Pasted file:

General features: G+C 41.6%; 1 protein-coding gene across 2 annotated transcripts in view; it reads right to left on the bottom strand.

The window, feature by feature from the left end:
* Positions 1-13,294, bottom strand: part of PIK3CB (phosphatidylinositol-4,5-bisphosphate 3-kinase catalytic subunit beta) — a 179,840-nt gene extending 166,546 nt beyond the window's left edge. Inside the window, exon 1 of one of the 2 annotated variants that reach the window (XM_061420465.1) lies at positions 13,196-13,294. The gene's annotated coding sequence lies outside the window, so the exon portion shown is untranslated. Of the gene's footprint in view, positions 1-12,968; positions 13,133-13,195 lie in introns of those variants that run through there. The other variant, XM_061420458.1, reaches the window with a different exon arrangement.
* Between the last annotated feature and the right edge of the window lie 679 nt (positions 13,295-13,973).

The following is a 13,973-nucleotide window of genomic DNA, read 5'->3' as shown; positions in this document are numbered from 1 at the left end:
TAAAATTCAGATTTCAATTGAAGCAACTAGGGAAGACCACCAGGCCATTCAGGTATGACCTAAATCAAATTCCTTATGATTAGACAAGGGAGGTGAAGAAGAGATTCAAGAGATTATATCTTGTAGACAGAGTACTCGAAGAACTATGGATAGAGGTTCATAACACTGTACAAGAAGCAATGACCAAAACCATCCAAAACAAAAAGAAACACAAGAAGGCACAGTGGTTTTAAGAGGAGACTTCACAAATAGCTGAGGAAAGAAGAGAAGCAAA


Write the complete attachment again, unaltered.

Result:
General features: G+C 41.6%; 1 protein-coding gene across 2 annotated transcripts in view; it reads right to left on the bottom strand.

The window, feature by feature from the left end:
* Positions 1-13,294, bottom strand: part of PIK3CB (phosphatidylinositol-4,5-bisphosphate 3-kinase catalytic subunit beta) — a 179,840-nt gene extending 166,546 nt beyond the window's left edge. Inside the window, exon 1 of one of the 2 annotated variants that reach the window (XM_061420465.1) lies at positions 13,196-13,294. The gene's annotated coding sequence lies outside the window, so the exon portion shown is untranslated. Of the gene's footprint in view, positions 1-12,968; positions 13,133-13,195 lie in introns of those variants that run through there. The other variant, XM_061420458.1, reaches the window with a different exon arrangement.
* Between the last annotated feature and the right edge of the window lie 679 nt (positions 13,295-13,973).

The following is a 13,973-nucleotide window of genomic DNA, read 5'->3' as shown; positions in this document are numbered from 1 at the left end:
TAAAATTCAGATTTCAATTGAAGCAACTAGGGAAGACCACCAGGCCATTCAGGTATGACCTAAATCAAATTCCTTATGATTAGACAAGGGAGGTGAAGAAGAGATTCAAGAGATTATATCTTGTAGACAGAGTACTCGAAGAACTATGGATAGAGGTTCATAACACTGTACAAGAAGCAATGACCAAAACCATCCAAAACAAAAAGAAACACAAGAAGGCACAGTGGTTTTAAGAGGAGACTTCACAAATAGCTGAGGAAAGAAGAGAAGCAAA